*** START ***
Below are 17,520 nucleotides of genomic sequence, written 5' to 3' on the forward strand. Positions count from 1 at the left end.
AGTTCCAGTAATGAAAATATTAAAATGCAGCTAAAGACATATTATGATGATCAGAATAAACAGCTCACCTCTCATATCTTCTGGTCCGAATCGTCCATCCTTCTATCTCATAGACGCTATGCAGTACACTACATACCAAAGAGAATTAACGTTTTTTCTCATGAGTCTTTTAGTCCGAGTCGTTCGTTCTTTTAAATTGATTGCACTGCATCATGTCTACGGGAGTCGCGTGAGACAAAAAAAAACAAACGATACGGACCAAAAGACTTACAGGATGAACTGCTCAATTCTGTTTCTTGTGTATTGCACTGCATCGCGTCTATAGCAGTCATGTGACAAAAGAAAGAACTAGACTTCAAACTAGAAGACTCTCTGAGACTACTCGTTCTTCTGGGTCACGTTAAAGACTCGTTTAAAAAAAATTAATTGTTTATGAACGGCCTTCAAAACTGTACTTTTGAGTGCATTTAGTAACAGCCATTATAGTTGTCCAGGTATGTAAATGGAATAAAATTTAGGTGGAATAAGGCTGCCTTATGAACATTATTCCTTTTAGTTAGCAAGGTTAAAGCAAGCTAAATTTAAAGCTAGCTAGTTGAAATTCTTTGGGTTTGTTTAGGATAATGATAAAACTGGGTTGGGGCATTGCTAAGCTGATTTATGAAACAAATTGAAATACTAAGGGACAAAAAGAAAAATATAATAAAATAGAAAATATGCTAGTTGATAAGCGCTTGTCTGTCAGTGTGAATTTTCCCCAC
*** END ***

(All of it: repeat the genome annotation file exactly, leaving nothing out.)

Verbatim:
Below are 17,520 nucleotides of genomic sequence, written 5' to 3' on the forward strand. Positions count from 1 at the left end.
AGTTCCAGTAATGAAAATATTAAAATGCAGCTAAAGACATATTATGATGATCAGAATAAACAGCTCACCTCTCATATCTTCTGGTCCGAATCGTCCATCCTTCTATCTCATAGACGCTATGCAGTACACTACATACCAAAGAGAATTAACGTTTTTTCTCATGAGTCTTTTAGTCCGAGTCGTTCGTTCTTTTAAATTGATTGCACTGCATCATGTCTACGGGAGTCGCGTGAGACAAAAAAAAACAAACGATACGGACCAAAAGACTTACAGGATGAACTGCTCAATTCTGTTTCTTGTGTATTGCACTGCATCGCGTCTATAGCAGTCATGTGACAAAAGAAAGAACTAGACTTCAAACTAGAAGACTCTCTGAGACTACTCGTTCTTCTGGGTCACGTTAAAGACTCGTTTAAAAAAAATTAATTGTTTATGAACGGCCTTCAAAACTGTACTTTTGAGTGCATTTAGTAACAGCCATTATAGTTGTCCAGGTATGTAAATGGAATAAAATTTAGGTGGAATAAGGCTGCCTTATGAACATTATTCCTTTTAGTTAGCAAGGTTAAAGCAAGCTAAATTTAAAGCTAGCTAGTTGAAATTCTTTGGGTTTGTTTAGGATAATGATAAAACTGGGTTGGGGCATTGCTAAGCTGATTTATGAAACAAATTGAAATACTAAGGGACAAAAAGAAAAATATAATAAAATAGAAAATATGCTAGTTGATAAGCGCTTGTCTGTCAGTGTGAATTTTCCCCAC